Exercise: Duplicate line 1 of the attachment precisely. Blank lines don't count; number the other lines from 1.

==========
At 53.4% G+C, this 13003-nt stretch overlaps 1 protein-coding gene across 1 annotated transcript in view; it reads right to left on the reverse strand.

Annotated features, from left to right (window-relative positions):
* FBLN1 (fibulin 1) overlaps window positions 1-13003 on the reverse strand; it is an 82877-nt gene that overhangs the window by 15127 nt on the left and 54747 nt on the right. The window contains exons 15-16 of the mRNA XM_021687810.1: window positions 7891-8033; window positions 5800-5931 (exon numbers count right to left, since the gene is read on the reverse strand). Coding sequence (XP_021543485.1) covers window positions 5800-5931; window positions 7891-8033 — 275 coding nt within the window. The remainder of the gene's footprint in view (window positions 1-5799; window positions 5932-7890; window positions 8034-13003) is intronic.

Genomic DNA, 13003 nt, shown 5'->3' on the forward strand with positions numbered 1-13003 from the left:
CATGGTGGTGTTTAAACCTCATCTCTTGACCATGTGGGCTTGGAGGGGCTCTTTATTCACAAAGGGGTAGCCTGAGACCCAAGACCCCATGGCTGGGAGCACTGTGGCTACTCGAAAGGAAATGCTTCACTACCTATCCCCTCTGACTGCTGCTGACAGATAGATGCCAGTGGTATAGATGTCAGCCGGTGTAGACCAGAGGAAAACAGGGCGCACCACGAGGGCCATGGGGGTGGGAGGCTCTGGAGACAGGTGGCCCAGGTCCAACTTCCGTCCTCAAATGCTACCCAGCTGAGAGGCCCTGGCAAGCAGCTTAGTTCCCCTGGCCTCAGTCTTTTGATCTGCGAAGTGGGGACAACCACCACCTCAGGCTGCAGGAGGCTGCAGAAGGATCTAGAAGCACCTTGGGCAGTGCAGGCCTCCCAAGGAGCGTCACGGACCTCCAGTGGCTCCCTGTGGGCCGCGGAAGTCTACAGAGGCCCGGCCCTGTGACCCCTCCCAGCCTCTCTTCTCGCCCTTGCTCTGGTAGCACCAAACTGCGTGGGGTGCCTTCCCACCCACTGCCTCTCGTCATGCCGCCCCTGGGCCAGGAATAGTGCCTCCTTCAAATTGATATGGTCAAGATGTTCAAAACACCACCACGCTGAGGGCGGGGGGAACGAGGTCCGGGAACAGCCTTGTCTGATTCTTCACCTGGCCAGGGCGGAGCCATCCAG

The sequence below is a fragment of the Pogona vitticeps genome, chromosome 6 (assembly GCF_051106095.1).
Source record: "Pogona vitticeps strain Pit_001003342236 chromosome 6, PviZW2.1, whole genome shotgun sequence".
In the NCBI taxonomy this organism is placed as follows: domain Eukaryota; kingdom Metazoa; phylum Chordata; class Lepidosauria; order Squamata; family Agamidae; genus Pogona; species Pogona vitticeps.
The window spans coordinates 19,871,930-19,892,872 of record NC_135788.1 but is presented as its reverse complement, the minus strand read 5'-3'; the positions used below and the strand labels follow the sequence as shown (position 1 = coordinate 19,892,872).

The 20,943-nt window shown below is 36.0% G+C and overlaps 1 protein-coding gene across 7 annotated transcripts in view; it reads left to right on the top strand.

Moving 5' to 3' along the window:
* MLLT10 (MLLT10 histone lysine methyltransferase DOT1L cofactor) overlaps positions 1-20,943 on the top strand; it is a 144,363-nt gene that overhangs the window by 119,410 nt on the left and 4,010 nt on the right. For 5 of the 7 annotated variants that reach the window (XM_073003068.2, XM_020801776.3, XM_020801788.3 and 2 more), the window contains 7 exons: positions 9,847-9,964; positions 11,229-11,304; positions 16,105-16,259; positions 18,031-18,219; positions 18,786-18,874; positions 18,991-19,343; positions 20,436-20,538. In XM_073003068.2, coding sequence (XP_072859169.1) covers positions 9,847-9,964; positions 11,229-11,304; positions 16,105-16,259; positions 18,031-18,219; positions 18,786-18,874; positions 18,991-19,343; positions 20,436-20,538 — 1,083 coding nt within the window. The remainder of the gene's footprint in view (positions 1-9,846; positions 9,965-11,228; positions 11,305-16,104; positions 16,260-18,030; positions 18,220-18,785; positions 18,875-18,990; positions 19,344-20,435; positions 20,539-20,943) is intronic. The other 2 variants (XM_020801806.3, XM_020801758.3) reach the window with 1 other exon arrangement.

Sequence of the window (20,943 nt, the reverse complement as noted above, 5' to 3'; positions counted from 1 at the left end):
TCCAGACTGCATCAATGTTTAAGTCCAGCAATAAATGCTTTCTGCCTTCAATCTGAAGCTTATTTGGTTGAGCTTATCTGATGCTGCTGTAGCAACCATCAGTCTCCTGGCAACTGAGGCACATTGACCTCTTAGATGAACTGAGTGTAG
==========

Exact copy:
At 53.4% G+C, this 13003-nt stretch overlaps 1 protein-coding gene across 1 annotated transcript in view; it reads right to left on the reverse strand.